Women are woefully underrepresented at senior levels in start-up and innovation technology companies. Research from the Silicon Valley Bank (SVB) this summer found fewer than half of organisations in innovation hubs around the world had even one woman in a board of director or C-level position.
The situation on the customer side isn't significantly better. Our own CIO 100 published in April was only 7% female, while Gartner reported a global female CIO percentage of 14% in May - a number it said had remained largely static since 2004. The Department for Business Innovation & Skills reported in March 2014 women made up 20.7% of board directors at companies listed on the FTSE 100 index - falling to 15.6% for FTSE 250 directors.
Moving away from boards for a moment, the technology industry has seemingly always been ready with the excuse that not enough women are entering the profession due to poor take up of STEM [science, technology, engineering and maths] subjects by girls at secondary and tertiary education level, despite those that do consistently outperforming boys.
But that should improve as the perception of the technology and innovation industries changes, according to Intel CIO Kim Stevenson and SVB's first female managing director in the UK, Erin Lockwood (top image), who helps the US bank work with young tech companies from the very early stages through their innovation and growth.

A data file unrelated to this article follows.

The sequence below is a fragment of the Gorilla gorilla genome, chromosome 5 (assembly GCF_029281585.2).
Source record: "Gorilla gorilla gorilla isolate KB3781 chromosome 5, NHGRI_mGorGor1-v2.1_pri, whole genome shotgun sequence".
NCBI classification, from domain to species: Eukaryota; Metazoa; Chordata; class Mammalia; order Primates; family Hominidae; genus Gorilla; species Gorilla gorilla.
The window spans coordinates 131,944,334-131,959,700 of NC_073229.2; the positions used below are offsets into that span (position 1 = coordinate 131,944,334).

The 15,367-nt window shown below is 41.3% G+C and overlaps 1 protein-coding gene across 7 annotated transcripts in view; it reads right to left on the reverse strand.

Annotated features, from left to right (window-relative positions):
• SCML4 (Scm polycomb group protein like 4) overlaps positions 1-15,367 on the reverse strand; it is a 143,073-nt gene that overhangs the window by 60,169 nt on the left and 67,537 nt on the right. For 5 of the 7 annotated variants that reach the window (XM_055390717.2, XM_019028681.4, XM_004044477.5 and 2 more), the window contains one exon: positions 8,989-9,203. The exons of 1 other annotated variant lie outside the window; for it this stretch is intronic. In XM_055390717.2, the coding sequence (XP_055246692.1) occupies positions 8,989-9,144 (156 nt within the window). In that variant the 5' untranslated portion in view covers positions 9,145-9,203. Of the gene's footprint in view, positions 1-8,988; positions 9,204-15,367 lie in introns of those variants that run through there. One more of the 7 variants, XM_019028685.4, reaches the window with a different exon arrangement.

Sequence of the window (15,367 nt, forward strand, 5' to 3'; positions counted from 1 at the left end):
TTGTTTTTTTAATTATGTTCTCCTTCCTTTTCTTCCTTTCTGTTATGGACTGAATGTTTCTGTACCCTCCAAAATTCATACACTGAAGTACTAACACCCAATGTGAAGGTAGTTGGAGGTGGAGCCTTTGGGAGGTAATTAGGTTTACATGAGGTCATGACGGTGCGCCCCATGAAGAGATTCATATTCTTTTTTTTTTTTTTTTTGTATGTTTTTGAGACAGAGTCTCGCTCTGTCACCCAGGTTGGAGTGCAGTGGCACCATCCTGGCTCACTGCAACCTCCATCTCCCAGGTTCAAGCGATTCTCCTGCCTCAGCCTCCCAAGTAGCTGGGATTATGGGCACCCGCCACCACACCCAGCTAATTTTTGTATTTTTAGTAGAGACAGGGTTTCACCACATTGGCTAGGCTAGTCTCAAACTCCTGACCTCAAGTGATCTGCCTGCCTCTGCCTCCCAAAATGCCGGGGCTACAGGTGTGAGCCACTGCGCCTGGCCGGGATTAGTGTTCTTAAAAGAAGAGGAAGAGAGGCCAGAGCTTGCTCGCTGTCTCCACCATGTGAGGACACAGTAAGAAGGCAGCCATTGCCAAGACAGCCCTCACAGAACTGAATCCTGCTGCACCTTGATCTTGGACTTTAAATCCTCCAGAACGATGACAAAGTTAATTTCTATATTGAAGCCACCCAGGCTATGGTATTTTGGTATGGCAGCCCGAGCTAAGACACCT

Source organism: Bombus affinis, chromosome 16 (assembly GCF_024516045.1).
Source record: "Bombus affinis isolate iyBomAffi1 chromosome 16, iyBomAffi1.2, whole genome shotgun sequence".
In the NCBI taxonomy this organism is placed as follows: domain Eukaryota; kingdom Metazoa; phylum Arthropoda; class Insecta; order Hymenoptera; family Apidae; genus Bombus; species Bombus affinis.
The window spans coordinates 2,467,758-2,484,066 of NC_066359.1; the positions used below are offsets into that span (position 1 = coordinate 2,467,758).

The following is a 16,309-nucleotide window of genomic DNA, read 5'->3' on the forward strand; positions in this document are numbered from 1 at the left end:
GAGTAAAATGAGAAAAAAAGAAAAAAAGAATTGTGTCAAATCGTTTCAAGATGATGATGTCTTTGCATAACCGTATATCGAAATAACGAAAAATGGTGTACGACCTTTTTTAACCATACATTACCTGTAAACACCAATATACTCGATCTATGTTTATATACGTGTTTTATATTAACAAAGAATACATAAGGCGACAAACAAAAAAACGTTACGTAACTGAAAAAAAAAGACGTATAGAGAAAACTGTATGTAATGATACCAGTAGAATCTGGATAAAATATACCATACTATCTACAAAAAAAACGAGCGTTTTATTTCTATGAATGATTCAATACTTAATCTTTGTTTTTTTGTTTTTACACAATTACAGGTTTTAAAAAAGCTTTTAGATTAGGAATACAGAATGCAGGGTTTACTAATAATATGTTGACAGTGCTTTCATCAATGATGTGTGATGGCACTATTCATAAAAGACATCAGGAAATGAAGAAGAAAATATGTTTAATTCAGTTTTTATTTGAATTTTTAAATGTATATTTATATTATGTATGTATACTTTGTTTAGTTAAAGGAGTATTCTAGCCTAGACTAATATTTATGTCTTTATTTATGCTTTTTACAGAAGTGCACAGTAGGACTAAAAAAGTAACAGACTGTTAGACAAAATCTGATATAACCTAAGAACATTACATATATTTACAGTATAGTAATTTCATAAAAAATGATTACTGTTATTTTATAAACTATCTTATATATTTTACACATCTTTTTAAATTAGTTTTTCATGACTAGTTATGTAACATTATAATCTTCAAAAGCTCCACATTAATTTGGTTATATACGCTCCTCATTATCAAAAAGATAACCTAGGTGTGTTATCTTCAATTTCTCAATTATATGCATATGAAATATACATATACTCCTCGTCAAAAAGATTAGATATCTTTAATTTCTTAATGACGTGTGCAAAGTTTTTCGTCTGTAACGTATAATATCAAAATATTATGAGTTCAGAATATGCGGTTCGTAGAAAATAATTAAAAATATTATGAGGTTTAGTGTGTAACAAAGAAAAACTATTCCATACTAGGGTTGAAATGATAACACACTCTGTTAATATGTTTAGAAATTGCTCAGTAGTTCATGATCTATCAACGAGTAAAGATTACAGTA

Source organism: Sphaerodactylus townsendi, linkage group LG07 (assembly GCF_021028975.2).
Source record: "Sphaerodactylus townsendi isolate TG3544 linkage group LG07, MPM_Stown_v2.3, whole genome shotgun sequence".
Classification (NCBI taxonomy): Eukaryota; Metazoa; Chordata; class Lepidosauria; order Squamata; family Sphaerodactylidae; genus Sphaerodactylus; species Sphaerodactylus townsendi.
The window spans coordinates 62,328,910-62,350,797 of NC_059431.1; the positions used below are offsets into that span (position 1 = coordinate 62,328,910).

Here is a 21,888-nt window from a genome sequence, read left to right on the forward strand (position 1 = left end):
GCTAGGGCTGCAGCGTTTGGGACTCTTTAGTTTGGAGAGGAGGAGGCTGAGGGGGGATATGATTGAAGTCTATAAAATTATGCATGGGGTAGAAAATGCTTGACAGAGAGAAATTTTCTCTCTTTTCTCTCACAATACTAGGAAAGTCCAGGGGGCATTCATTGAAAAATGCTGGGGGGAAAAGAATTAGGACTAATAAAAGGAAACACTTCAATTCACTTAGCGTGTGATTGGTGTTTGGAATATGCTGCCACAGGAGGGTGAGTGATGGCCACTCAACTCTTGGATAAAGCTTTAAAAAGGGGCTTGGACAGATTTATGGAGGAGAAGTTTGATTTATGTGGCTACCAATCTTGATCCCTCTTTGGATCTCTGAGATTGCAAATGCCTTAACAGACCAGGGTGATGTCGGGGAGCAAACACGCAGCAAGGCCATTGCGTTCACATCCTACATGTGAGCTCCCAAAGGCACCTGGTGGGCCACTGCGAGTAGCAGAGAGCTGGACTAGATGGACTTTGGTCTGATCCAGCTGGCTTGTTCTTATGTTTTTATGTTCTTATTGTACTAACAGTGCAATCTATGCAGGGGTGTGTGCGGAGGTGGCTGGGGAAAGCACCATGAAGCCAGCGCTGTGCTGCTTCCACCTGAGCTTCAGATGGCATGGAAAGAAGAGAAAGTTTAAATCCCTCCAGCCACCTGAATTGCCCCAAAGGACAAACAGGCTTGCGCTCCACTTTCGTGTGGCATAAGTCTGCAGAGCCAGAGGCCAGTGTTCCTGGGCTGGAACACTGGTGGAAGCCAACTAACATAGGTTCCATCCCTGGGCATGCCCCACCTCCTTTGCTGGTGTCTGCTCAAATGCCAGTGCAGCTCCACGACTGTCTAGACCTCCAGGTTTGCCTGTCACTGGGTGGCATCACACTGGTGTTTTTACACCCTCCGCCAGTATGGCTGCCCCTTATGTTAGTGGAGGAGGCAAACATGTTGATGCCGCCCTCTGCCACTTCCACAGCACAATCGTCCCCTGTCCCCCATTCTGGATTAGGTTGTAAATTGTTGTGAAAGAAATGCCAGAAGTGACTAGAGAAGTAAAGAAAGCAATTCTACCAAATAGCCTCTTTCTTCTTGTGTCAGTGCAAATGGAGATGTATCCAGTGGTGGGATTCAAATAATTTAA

Lockwood said: "When we look at our accelerator early stage clients, the number of women CEOs is very small, even when it comes to women on management teams. And from what we've seen, the numbers involved in start-ups are even lower than those doing computer science degrees.
"A lot of the success stories are created and led by a certain type of person. But we are seeing the numbers get better and better, but that rate of change we would all like to see increased."
And it's an image change about what a job in technology really entails that American Lockwood believes will lead to greater diversity.
"Now the interest in innovation is huge," she said. "I definitely think there is an opportunity to educate young people that a career in innovation can mean so many different things.
"It doesn't mean that you're going to go and sit by a desk in a dark room and code. It means you can work for a software or hardware business, eCommerce or mobile business. There are so many applications and opportunities for working in really cool innovative businesses.
"It wasn't necessarily a man-versus-woman problem, but there was potentially a historic image that coding was boring - and who wants to do that? Education about opportunities in the sector should get people more open to getting involved in start-ups or joining innovation businesses."
Stevenson, Intel's Chief Information Officer and corporate vice president who sits on the boards of both Cloudera and Riverbed, believes organisations should focus on how to improve rather than the trite topic of why diversity is a good thing.